OneCoin has sent a letter to the press denying that it is a “hybrid Ponzi-pyramid scheme” and scam.
In March, United States prosecutors announced criminal charges against the leaders of OneCoin: Konstantin Ignatov, 33, and his sister Ruja Ignatova, 38, known as the “Cryptoqueen.” Prosecutors say the two tricked investors by promising huge returns with very low risk, generating around 3.353 billion euros ($3.769 billion) in sales revenue.
OneCoin “created a multibillion-dollar cryptocurrency company based completely on lies and deceit,” U.S. Attorney Geoffrey Berman in Manhattan said in a statement at the time. “Investors were victimized while the defendants got rich.”
“These defendants executed an old-school pyramid scheme on a new-school platform,” added Manhattan District Attorney Cyrus Vance.
Then in April, OneCoin representatives scored an invite to the Samoa Worship Centre to pitch their allegedly fraudulent investment products — despite the fact that Samoa’s central bank banned any activities involving the scheme last year. The bank then launched an investigation, leading OneCoin to send a letter to the Samoa Observer denying that it laundered funds through New Zealand to Samoa and that it is a Ponzi scheme.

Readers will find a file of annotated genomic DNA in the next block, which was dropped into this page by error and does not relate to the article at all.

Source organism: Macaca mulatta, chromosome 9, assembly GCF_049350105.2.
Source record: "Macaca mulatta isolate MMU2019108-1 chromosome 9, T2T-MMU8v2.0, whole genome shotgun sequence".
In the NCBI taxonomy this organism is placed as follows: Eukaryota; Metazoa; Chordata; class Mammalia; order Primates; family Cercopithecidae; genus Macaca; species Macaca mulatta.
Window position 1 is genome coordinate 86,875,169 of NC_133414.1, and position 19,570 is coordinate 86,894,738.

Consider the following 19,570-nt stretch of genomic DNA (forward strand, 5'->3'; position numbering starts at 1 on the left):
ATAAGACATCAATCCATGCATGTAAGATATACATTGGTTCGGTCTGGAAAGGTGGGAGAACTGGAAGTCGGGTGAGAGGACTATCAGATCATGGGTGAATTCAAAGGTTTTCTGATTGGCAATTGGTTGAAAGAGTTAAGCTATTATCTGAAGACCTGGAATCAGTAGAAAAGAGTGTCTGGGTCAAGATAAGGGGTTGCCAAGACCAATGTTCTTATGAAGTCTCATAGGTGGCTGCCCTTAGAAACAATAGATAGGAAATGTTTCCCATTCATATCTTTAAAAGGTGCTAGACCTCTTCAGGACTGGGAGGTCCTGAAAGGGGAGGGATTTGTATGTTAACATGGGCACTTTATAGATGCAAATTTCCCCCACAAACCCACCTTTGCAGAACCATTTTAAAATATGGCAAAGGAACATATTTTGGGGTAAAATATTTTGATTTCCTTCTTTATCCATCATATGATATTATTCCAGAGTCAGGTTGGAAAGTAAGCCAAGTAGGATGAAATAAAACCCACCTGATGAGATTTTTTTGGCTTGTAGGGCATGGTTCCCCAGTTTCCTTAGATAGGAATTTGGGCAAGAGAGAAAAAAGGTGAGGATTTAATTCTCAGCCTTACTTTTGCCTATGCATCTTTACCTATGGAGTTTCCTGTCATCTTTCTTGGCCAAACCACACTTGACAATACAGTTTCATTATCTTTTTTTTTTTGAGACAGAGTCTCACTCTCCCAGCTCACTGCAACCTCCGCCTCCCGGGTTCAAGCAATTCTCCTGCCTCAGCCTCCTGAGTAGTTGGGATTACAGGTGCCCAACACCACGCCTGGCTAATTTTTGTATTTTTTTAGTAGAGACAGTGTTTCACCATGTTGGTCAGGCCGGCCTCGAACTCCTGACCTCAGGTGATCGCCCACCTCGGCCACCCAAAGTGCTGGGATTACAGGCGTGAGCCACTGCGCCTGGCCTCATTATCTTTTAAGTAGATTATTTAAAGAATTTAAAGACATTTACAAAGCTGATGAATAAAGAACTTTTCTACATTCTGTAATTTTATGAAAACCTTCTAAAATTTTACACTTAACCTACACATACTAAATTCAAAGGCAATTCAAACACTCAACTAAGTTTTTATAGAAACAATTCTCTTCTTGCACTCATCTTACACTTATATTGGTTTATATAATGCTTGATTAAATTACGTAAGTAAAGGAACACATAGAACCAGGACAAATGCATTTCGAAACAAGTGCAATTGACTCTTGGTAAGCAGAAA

The company claims that it is “a centralized, closed-source cryptocurrency. The closed system has strict AML and CFT (Anti-Money Laundering and Combating the Financing of Terrorism) policies as well as KYC (Know-Your-Customer) implementation and, as in our case, prevents anonymous transactions,” according to Cointelegraph.
In addition, “by accepting the contract, the user becomes an independent, self-employed business owner.” As a result, the company says its not responsible for the activities carried out by its users in Samoa and New Zealand.
“Let it be clear that neither OneCoin nor OneLife companies have organization, representation or employees in Samoa and New Zealand. No one has authority to act or make statements on the company’s behalf in Samoa and New Zealand,” the company added.